The importance of your space

I appreciated the additional reading this week for Block, Chapter 31 Caring about Place.  While chapter 17 of our text did lend a little to the topic of the setup of the room, this section definitely goes into greater detail.   My Director and I both have toyed with the set up of the room often, especially when it is a class that requires dialogue and interaction in order to be meaningful for the students.  At times however we do not have the choice and arrive to a room that has been set up by others, often in classroom style.  When the room is set up in this fashion, I tend to pace and was told once by someone that they appreciated that about my teaching style.  A habit that I feel at times is more due to nerves than anything else, I reflect now on the fact that it does also bring me closer to those in other areas of the room besides the front row.  I’m also curious about the possibilities that chairs on wheels and no tables could provide.  Perhaps something to consider the next time we experiment with room set up…

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About hdjackson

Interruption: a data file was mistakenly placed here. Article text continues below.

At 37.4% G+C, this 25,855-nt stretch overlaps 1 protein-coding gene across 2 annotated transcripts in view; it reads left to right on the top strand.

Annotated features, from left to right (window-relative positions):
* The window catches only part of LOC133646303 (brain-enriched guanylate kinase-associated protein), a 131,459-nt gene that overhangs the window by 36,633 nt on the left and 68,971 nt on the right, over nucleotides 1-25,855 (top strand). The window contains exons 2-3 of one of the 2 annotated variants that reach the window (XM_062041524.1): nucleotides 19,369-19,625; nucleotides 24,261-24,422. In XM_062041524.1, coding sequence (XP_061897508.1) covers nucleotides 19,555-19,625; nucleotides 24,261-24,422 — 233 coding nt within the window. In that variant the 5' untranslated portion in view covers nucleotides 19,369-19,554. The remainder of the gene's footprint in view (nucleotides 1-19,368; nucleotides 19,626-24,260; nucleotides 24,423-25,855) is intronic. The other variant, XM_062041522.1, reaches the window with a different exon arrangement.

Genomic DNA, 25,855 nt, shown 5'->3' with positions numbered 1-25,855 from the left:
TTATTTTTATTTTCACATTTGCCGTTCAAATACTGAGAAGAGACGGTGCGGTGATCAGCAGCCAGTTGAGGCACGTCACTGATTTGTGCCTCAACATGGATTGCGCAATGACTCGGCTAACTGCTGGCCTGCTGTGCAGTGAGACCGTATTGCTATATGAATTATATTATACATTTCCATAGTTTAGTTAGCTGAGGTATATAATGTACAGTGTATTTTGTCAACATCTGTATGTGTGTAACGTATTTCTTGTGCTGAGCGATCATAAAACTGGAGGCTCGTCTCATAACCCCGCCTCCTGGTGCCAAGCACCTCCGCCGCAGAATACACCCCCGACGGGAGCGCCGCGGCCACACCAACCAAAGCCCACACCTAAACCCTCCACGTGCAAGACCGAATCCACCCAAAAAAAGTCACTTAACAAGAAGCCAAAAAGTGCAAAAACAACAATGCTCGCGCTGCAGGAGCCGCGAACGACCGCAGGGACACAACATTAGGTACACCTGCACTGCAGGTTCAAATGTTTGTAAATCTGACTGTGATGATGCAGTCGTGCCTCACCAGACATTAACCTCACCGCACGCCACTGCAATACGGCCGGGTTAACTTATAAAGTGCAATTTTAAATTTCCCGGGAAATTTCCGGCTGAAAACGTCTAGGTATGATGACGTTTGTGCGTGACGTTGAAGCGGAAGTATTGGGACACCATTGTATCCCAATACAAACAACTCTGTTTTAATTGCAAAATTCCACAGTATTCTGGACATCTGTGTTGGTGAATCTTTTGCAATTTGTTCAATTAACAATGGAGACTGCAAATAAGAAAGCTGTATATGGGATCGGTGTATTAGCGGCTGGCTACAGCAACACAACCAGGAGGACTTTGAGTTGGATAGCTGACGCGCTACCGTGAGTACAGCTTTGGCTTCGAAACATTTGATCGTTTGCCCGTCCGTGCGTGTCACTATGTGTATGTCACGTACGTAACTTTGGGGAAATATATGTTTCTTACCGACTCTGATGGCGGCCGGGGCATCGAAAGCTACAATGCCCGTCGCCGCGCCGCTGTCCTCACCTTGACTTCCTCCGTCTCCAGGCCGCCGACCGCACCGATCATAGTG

Graduate Student at Virginia Commonwealth University studying the theoretical world of Adult Learning along with its relation to Human Resources Developement. View all posts by hdjackson

One response to “The importance of your space

  • Lindsey

    Caring About Place really hit home for me as well. Not only because it was my assigned chapter to teach but because I love the way a space can evoke a mood or set a tone. I thought Block’s perspective on technology was interesting, because the technology courses I’ve been taking have demonstrated quite the opposite. With technology being such a central part of our culture, I think we will continue to see it as an element of design in most meeting/business spaces but it is more of how it is used that can make or break social bonds.
    In terms of pacing, I’ve always seen that as a good thing! I don’t particularly like standing at front and center and as you said, circulating allows for better facilitator-learner proximity to see what is going on from a different perspective. This often leads to new insight about the learners which allows the facilitator to prompt and engage spontaneously…perhaps the more authentic approach?!

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